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There are clear throughlines weaving their way through the work of Albert Dupontel, from his very first feature (Bernie) to his latest film Adieu Les Cons. His characters are often outsiders pushing against the confines – of society, of expectations, of so-called normalcy – and regularly find themselves thrown together or thrown into an adventure in ways that invert their world. Dupontel himself too pushes against confines with his films, against those of genre, form and focus.
Dupontel often attempts a fine balancing act between darkness and humour (reflected in Adieu in the chiaroscuro lighting of cinematographer Alexis Kavyrchine) with writing that, as his camera often does, moves or frames in an unexpected way. Adieu bounces between themes and genres, between melodrama, satire, tragedy, romance, mystery, and dark surreal humour. It’s a highwire act of serious themes in a slapstick manner and, once again, it’s one that Dupontel largely manages to pull off. The audience is pulled along by the energy and visual flourishes, yet is anchored to the film by a strong central performance.
Suze (Virginie Éfira) and Jean-Baptise (Dupontel) exist as dichotomies of life – life refused to one and rejected by the other. But, when they’re both at their wits’ end, they are thrown together and a journey – a revolt – against the system becomes the only escape from a world in which they feel marginalised, that’s become absurd and unfair to them. A terminal diagnosis for middle-aged Suze has sent her on a search for the child she was forced to abandon when she was 15. In her administrative quest she crosses paths with Jean-Baptise, witnessing his attempted sucide (after being removed from his life-defining job) turn into an accidental co-worker shooting. The only one who can vouch for his side of the story, Suze forces Jean-Baptise to use his Internal Affairs IT skills to find the son who was given away before she’ll help clear his name. It’s a journey that finally brings the pair the sensations they’ve been missing or denied themselves, the feeling of being alive, of being useful.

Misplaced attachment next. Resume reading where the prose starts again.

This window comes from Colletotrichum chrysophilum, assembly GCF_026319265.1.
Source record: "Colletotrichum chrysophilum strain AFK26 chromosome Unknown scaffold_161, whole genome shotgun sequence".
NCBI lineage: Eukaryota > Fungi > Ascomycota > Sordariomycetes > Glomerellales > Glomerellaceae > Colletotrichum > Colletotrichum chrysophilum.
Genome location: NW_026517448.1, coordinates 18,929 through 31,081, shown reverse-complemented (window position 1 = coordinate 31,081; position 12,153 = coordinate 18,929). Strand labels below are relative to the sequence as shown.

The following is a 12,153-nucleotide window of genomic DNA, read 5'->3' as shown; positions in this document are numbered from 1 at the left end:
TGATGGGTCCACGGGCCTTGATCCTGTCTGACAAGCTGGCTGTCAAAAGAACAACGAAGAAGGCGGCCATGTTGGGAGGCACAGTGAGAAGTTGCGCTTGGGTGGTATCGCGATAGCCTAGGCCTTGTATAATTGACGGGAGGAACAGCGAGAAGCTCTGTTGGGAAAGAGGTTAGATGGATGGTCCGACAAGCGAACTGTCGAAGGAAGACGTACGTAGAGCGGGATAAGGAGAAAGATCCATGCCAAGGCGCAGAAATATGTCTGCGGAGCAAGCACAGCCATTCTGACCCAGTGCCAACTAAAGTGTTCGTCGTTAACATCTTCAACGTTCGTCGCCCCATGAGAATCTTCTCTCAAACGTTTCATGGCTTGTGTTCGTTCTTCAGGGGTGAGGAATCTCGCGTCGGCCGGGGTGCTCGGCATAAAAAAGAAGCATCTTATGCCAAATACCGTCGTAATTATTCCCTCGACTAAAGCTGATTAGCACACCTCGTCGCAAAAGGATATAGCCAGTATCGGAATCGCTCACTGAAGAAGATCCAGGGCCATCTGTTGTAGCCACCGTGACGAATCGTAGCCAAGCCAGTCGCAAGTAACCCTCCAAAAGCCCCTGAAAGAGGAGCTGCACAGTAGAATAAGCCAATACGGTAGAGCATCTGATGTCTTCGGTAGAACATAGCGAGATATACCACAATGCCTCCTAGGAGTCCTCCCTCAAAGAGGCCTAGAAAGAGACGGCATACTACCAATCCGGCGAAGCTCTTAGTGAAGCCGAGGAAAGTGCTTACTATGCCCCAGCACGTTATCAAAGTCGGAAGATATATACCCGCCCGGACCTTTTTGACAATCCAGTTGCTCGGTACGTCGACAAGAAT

Surely heavily influenced by Terry Gilliam’s Brazil (who makes his third Dupontel film cameo), Adieu shrouds its critiques and Dupontel’s perceived incompetence’s of French society – from its government and its bureaucracy, to its violent police force, blanket digital surveillance, anonymising architecture and dehumanising system – under the guise of a burlesque comedy. Much like its inspiration, Adieu can throw the viewer from one end of the emotional spectrum to the other with little warning.
However, it doesn’t always give itself the space to explore in depth, and its dual conclusions don’t feel wholly earned due to the lack of time it spends developing the crucial relationships. But the pace of the film, its energy, inventiveness and the myriad subjects it touches upon make this feel like a more passing concern. It’s a concern also sidelined by Dupontel’s wise move – as he’s done in the past – to surround himself with more talented actors. Efira’s performance brings the difficult to master empathy, the delicate balance of anger, love and desire to make a difference to her character.Nicolas Marié meanwhile brings a lightness of touch, an irreverent screwball energy as a blind archivist desperate to join the adventure.
Adieu Les Consis a frantic farce. A high-energy, comedy mystery quest with dark and philosophical undertones but that, like all good French fare, has love at its heart.
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